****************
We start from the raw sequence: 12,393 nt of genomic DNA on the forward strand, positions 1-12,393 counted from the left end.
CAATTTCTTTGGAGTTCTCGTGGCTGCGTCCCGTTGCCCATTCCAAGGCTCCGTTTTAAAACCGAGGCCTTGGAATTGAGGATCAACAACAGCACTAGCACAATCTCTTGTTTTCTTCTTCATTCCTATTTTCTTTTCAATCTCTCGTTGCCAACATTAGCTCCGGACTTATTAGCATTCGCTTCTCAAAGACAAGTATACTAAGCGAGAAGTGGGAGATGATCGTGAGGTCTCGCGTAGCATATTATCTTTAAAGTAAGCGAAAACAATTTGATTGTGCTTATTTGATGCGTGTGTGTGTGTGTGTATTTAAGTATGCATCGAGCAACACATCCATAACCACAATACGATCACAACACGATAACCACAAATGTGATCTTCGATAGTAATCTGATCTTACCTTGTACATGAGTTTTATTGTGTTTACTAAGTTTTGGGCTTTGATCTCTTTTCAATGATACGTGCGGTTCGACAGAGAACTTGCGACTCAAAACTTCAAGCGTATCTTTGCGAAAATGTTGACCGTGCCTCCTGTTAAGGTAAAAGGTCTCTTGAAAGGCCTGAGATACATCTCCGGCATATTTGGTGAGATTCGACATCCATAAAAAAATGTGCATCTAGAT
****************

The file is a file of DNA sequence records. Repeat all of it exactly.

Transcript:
We start from the raw sequence: 12,393 nt of genomic DNA on the forward strand, positions 1-12,393 counted from the left end.
CAATTTCTTTGGAGTTCTCGTGGCTGCGTCCCGTTGCCCATTCCAAGGCTCCGTTTTAAAACCGAGGCCTTGGAATTGAGGATCAACAACAGCACTAGCACAATCTCTTGTTTTCTTCTTCATTCCTATTTTCTTTTCAATCTCTCGTTGCCAACATTAGCTCCGGACTTATTAGCATTCGCTTCTCAAAGACAAGTATACTAAGCGAGAAGTGGGAGATGATCGTGAGGTCTCGCGTAGCATATTATCTTTAAAGTAAGCGAAAACAATTTGATTGTGCTTATTTGATGCGTGTGTGTGTGTGTGTATTTAAGTATGCATCGAGCAACACATCCATAACCACAATACGATCACAACACGATAACCACAAATGTGATCTTCGATAGTAATCTGATCTTACCTTGTACATGAGTTTTATTGTGTTTACTAAGTTTTGGGCTTTGATCTCTTTTCAATGATACGTGCGGTTCGACAGAGAACTTGCGACTCAAAACTTCAAGCGTATCTTTGCGAAAATGTTGACCGTGCCTCCTGTTAAGGTAAAAGGTCTCTTGAAAGGCCTGAGATACATCTCCGGCATATTTGGTGAGATTCGACATCCATAAAAAAATGTGCATCTAGAT